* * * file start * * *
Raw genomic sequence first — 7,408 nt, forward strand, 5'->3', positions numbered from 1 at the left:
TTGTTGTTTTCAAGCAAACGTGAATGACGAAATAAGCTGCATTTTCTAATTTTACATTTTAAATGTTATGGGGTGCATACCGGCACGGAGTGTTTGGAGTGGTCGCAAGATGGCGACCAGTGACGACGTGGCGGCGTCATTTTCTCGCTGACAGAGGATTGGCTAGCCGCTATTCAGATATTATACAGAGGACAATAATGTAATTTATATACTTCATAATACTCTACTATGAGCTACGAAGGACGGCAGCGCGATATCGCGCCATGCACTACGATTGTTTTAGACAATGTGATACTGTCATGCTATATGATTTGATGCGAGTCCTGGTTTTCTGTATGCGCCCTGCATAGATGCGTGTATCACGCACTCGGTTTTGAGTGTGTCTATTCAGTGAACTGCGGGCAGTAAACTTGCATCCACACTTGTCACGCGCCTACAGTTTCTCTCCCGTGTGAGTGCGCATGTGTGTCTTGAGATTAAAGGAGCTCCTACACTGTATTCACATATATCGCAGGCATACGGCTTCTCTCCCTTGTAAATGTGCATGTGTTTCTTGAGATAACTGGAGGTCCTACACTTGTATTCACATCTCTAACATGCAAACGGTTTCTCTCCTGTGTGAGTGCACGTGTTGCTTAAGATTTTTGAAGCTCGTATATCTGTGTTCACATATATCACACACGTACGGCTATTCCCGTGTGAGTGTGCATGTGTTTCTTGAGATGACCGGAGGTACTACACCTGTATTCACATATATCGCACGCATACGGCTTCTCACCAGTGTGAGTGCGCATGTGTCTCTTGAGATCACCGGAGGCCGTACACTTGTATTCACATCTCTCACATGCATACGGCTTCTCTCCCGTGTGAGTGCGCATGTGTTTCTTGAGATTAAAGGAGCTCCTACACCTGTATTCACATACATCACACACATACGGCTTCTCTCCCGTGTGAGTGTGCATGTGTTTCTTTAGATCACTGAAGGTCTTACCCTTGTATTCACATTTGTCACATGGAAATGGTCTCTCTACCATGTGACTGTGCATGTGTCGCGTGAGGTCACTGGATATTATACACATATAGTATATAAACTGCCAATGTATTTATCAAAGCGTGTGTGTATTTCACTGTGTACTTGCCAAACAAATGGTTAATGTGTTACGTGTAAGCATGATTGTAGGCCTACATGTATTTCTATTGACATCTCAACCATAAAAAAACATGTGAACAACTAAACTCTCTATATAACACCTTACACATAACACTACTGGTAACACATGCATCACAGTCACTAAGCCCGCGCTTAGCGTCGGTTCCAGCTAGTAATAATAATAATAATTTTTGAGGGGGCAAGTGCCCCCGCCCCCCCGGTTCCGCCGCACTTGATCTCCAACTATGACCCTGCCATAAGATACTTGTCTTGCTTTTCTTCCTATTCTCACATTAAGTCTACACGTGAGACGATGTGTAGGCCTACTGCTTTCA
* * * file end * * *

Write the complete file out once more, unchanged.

Raw genomic sequence first — 7,408 nt, forward strand, 5'->3', positions numbered from 1 at the left:
TTGTTGTTTTCAAGCAAACGTGAATGACGAAATAAGCTGCATTTTCTAATTTTACATTTTAAATGTTATGGGGTGCATACCGGCACGGAGTGTTTGGAGTGGTCGCAAGATGGCGACCAGTGACGACGTGGCGGCGTCATTTTCTCGCTGACAGAGGATTGGCTAGCCGCTATTCAGATATTATACAGAGGACAATAATGTAATTTATATACTTCATAATACTCTACTATGAGCTACGAAGGACGGCAGCGCGATATCGCGCCATGCACTACGATTGTTTTAGACAATGTGATACTGTCATGCTATATGATTTGATGCGAGTCCTGGTTTTCTGTATGCGCCCTGCATAGATGCGTGTATCACGCACTCGGTTTTGAGTGTGTCTATTCAGTGAACTGCGGGCAGTAAACTTGCATCCACACTTGTCACGCGCCTACAGTTTCTCTCCCGTGTGAGTGCGCATGTGTGTCTTGAGATTAAAGGAGCTCCTACACTGTATTCACATATATCGCAGGCATACGGCTTCTCTCCCTTGTAAATGTGCATGTGTTTCTTGAGATAACTGGAGGTCCTACACTTGTATTCACATCTCTAACATGCAAACGGTTTCTCTCCTGTGTGAGTGCACGTGTTGCTTAAGATTTTTGAAGCTCGTATATCTGTGTTCACATATATCACACACGTACGGCTATTCCCGTGTGAGTGTGCATGTGTTTCTTGAGATGACCGGAGGTACTACACCTGTATTCACATATATCGCACGCATACGGCTTCTCACCAGTGTGAGTGCGCATGTGTCTCTTGAGATCACCGGAGGCCGTACACTTGTATTCACATCTCTCACATGCATACGGCTTCTCTCCCGTGTGAGTGCGCATGTGTTTCTTGAGATTAAAGGAGCTCCTACACCTGTATTCACATACATCACACACATACGGCTTCTCTCCCGTGTGAGTGTGCATGTGTTTCTTTAGATCACTGAAGGTCTTACCCTTGTATTCACATTTGTCACATGGAAATGGTCTCTCTACCATGTGACTGTGCATGTGTCGCGTGAGGTCACTGGATATTATACACATATAGTATATAAACTGCCAATGTATTTATCAAAGCGTGTGTGTATTTCACTGTGTACTTGCCAAACAAATGGTTAATGTGTTACGTGTAAGCATGATTGTAGGCCTACATGTATTTCTATTGACATCTCAACCATAAAAAAACATGTGAACAACTAAACTCTCTATATAACACCTTACACATAACACTACTGGTAACACATGCATCACAGTCACTAAGCCCGCGCTTAGCGTCGGTTCCAGCTAGTAATAATAATAATAATTTTTGAGGGGGCAAGTGCCCCCGCCCCCCCGGTTCCGCCGCACTTGATCTCCAACTATGACCCTGCCATAAGATACTTGTCTTGCTTTTCTTCCTATTCTCACATTAAGTCTACACGTGAGACGATGTGTAGGCCTACTGCTTTCA